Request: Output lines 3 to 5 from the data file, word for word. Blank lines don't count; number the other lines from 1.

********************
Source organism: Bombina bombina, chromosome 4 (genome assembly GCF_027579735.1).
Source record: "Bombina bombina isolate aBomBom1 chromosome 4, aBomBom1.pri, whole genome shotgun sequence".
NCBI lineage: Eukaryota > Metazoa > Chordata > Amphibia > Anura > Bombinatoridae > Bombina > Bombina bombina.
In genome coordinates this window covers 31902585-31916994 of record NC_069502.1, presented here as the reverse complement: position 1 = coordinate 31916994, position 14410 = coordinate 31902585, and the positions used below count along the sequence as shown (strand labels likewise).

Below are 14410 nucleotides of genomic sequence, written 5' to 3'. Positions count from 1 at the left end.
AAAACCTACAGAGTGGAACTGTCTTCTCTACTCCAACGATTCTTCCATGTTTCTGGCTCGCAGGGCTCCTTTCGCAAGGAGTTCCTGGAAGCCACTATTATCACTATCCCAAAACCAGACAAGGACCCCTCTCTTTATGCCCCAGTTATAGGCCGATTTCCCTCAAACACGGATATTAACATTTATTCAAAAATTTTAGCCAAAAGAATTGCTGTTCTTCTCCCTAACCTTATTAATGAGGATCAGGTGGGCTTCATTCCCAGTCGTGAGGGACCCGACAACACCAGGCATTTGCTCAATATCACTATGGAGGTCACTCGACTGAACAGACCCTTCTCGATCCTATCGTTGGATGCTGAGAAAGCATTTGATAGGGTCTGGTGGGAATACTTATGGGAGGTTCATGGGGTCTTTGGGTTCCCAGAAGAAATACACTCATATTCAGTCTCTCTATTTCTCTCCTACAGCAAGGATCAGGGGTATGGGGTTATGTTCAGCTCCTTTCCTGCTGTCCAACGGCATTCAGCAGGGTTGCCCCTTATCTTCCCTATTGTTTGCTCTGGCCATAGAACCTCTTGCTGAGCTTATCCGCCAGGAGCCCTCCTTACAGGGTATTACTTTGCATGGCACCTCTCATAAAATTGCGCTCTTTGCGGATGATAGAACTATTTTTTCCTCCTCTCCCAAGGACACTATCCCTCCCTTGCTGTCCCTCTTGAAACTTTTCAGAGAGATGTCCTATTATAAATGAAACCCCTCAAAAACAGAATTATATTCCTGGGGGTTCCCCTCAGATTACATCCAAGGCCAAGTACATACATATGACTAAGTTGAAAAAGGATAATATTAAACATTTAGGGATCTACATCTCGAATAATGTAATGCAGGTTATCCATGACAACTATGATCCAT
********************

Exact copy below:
NCBI lineage: Eukaryota > Metazoa > Chordata > Amphibia > Anura > Bombinatoridae > Bombina > Bombina bombina.
In genome coordinates this window covers 31902585-31916994 of record NC_069502.1, presented here as the reverse complement: position 1 = coordinate 31916994, position 14410 = coordinate 31902585, and the positions used below count along the sequence as shown (strand labels likewise).

Below are 14410 nucleotides of genomic sequence, written 5' to 3'. Positions count from 1 at the left end.